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Dashed Hopes Under the Dome
by Michael Khoo
April 19, 2000
Part of MPR's Session 2000 coverage
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Had the legislative session gone according to plan, lawmakers would have wrapped up their work Wednesday and returned home to kick off their re-election campaigns. Instead, both houses will return next week to pick up where they left off - deadlocked over budget talks.

THE MINNESOTA HOUSE AND SENATE have adjourned for Passover and the Easter Weekend without progress on budget negotiations. The two sides have been divided for weeks over how much money is available for tax cuts and ongoing spending.

DFL Senate Majority Leader Roger Moe lays the blame squarely at the feet of House Republicans. "Their strategy is simple," he says. "Drag this out. Come back next week. Run out the legislative days. Exhaust the time, nothing will get done. There will be no rebate. There will be no permanent income tax cut. There will be no permanent property tax relief..."

The underlying point of contention hasn't changed much despite weeks of rhetoric and dueling press conferences. Senate DFLers and Governor Ventura say House Republicans should stick to budget numbers prepared by the state finance department. That means permanent tax cuts and ongoing spending must be held to $549 million. Moe says anything above that is "phony money." GOP leaders disagree. "It is not phony money," says Speaker of the House Steve Sviggum. "It is the taxpayers' money. That's what we're fighting for."

House Speaker Steve Sviggum says a string of budget surpluses indicates the $549 million figure is too low. Moreover, he says the latest offer from the GOP takes incorporates that number as its base and adds only ongoing tobacco revenues, which he says should be fair game to pay for tax cuts.

"The philosophical difference is whose money is it?" says Sviggum. "It's the people's money. We're fighting to get it back to them. It is not Roger Moe's money to give who they want to give it to. It's the people's money and it ought be given back to them in the form of a permanent tax cut."

Sviggum didn't divulge the details of his offer, but Senator Moe was dismissive. He said anything above $549 million was unacceptable and could lead to budget shortfalls in the future. "They have to submit an honest budget," says Moe. "Quit playing politics with the numbers, quit playing politics with the state budget so that we can in fact have a balanced program and move forward where Minnesotans want us to move."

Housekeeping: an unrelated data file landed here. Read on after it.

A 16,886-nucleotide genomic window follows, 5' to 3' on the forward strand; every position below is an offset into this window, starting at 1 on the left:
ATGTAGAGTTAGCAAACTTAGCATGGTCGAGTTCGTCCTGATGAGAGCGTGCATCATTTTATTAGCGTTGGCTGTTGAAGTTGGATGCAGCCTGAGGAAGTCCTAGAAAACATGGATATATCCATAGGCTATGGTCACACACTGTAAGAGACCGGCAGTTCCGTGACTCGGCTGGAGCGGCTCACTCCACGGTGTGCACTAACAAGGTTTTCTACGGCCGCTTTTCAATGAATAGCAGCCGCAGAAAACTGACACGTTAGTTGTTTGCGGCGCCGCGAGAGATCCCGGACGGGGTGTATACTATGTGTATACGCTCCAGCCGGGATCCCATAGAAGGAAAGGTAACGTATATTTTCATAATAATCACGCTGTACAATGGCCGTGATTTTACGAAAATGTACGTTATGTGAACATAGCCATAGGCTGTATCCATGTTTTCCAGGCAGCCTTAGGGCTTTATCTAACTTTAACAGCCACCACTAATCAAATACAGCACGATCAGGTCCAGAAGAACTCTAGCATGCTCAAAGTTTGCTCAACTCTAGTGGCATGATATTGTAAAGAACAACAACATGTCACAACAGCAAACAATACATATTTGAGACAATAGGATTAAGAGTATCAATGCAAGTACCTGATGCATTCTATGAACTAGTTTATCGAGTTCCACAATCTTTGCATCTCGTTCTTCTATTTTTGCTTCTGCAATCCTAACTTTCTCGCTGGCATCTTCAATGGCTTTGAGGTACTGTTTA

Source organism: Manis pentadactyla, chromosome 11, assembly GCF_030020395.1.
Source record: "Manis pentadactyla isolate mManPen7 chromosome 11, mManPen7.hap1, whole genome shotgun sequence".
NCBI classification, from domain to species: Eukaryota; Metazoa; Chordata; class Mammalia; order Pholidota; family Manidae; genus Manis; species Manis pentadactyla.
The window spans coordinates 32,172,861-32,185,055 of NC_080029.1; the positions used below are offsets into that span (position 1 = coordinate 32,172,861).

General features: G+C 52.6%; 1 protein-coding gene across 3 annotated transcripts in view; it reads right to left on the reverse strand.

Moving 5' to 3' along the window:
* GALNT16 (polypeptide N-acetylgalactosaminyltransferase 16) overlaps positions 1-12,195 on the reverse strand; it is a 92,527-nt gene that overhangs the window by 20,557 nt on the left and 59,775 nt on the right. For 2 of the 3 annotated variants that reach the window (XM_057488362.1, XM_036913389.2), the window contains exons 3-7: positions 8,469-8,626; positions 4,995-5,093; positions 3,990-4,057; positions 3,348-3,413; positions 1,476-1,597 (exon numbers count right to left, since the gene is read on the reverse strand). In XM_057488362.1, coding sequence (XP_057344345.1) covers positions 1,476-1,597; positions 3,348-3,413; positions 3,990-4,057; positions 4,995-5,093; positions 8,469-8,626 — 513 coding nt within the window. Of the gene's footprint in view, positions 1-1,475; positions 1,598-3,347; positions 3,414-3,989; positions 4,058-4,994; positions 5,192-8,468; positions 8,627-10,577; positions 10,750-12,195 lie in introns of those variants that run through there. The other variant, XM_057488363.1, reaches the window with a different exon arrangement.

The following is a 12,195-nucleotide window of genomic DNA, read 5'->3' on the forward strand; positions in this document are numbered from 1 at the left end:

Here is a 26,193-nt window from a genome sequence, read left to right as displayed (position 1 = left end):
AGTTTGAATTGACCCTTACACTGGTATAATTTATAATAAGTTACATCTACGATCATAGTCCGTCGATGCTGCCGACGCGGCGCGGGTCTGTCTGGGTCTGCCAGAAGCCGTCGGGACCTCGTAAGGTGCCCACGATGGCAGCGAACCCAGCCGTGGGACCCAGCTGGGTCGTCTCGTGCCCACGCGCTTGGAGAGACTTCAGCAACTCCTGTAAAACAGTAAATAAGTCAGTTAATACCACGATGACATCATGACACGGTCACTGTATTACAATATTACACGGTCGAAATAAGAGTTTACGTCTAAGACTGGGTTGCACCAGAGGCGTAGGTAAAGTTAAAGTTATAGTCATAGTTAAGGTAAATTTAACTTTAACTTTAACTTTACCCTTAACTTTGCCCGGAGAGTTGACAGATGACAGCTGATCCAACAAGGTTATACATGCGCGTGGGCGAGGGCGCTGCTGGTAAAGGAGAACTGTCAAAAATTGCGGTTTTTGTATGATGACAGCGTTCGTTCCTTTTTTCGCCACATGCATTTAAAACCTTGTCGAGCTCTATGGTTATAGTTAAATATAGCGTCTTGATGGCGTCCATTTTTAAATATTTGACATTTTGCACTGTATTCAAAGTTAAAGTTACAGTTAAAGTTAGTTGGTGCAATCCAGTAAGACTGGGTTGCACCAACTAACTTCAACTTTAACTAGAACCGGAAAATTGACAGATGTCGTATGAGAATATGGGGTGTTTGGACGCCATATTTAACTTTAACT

With the Easter deadline looming and no agreement in sight, lawmakers now face a constitutional limit on the number of days they can hold floor sessions to pass bills. Only nine remain between now and May 22nd.

"We're just trying to make sure that work doesn't keep expanding and expanding and expanding government work to fill the time available," says Sviggum, who thinks when the House returns next week, Republicans will be prepared to run down the clock and force either an agreement or a do-nothing session.

Governor Ventura sides with the Democrats on the size of the state budget, but he's been largely absent from the ongoing debate. Legislators have met with his finance commissioner, but spokesman John Wodele says there's no need for Ventura's direct involvement until all sides accept the department's budget projection. "What is there to do if they won't agree to the number?" asks Wodele. "If they want to do a package that will put our budget out of balance, we're just not interested in that. The Senate's not interested in that. So, fundamentally, they have to agree on the basics before you can go anywhere."

Wodele says ending the session without resolving the budget debate would be irresponsible. He says at a minimum, Ventura will expect a bill on capital investments which is traditionally the focus of even-year sessions.